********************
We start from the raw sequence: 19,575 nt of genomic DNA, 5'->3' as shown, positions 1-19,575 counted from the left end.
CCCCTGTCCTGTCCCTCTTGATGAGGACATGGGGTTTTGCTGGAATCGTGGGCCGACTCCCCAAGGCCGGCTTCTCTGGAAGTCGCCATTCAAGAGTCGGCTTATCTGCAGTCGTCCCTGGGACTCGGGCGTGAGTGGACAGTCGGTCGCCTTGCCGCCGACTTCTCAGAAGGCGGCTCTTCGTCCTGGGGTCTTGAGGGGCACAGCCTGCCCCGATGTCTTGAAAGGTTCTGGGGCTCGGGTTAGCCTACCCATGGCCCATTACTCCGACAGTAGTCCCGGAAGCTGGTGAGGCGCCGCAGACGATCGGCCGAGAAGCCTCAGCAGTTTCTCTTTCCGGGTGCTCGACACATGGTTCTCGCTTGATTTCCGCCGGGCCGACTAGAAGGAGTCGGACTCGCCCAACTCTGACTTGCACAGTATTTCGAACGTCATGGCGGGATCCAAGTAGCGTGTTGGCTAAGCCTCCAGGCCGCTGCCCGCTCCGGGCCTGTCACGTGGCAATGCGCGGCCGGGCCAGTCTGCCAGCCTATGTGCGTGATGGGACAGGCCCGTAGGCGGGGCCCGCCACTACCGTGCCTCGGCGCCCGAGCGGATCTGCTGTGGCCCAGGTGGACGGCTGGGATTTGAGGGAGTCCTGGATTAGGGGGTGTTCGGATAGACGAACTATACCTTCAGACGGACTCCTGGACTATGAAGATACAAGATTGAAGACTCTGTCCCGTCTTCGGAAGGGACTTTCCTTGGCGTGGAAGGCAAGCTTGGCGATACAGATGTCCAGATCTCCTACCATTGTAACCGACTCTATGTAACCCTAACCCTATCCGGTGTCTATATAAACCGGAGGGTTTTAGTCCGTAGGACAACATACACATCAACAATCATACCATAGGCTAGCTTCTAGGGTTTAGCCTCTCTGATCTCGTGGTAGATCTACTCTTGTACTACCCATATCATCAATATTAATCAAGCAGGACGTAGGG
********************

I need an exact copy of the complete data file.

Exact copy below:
We start from the raw sequence: 19,575 nt of genomic DNA, 5'->3' as shown, positions 1-19,575 counted from the left end.
CCCCTGTCCTGTCCCTCTTGATGAGGACATGGGGTTTTGCTGGAATCGTGGGCCGACTCCCCAAGGCCGGCTTCTCTGGAAGTCGCCATTCAAGAGTCGGCTTATCTGCAGTCGTCCCTGGGACTCGGGCGTGAGTGGACAGTCGGTCGCCTTGCCGCCGACTTCTCAGAAGGCGGCTCTTCGTCCTGGGGTCTTGAGGGGCACAGCCTGCCCCGATGTCTTGAAAGGTTCTGGGGCTCGGGTTAGCCTACCCATGGCCCATTACTCCGACAGTAGTCCCGGAAGCTGGTGAGGCGCCGCAGACGATCGGCCGAGAAGCCTCAGCAGTTTCTCTTTCCGGGTGCTCGACACATGGTTCTCGCTTGATTTCCGCCGGGCCGACTAGAAGGAGTCGGACTCGCCCAACTCTGACTTGCACAGTATTTCGAACGTCATGGCGGGATCCAAGTAGCGTGTTGGCTAAGCCTCCAGGCCGCTGCCCGCTCCGGGCCTGTCACGTGGCAATGCGCGGCCGGGCCAGTCTGCCAGCCTATGTGCGTGATGGGACAGGCCCGTAGGCGGGGCCCGCCACTACCGTGCCTCGGCGCCCGAGCGGATCTGCTGTGGCCCAGGTGGACGGCTGGGATTTGAGGGAGTCCTGGATTAGGGGGTGTTCGGATAGACGAACTATACCTTCAGACGGACTCCTGGACTATGAAGATACAAGATTGAAGACTCTGTCCCGTCTTCGGAAGGGACTTTCCTTGGCGTGGAAGGCAAGCTTGGCGATACAGATGTCCAGATCTCCTACCATTGTAACCGACTCTATGTAACCCTAACCCTATCCGGTGTCTATATAAACCGGAGGGTTTTAGTCCGTAGGACAACATACACATCAACAATCATACCATAGGCTAGCTTCTAGGGTTTAGCCTCTCTGATCTCGTGGTAGATCTACTCTTGTACTACCCATATCATCAATATTAATCAAGCAGGACGTAGGG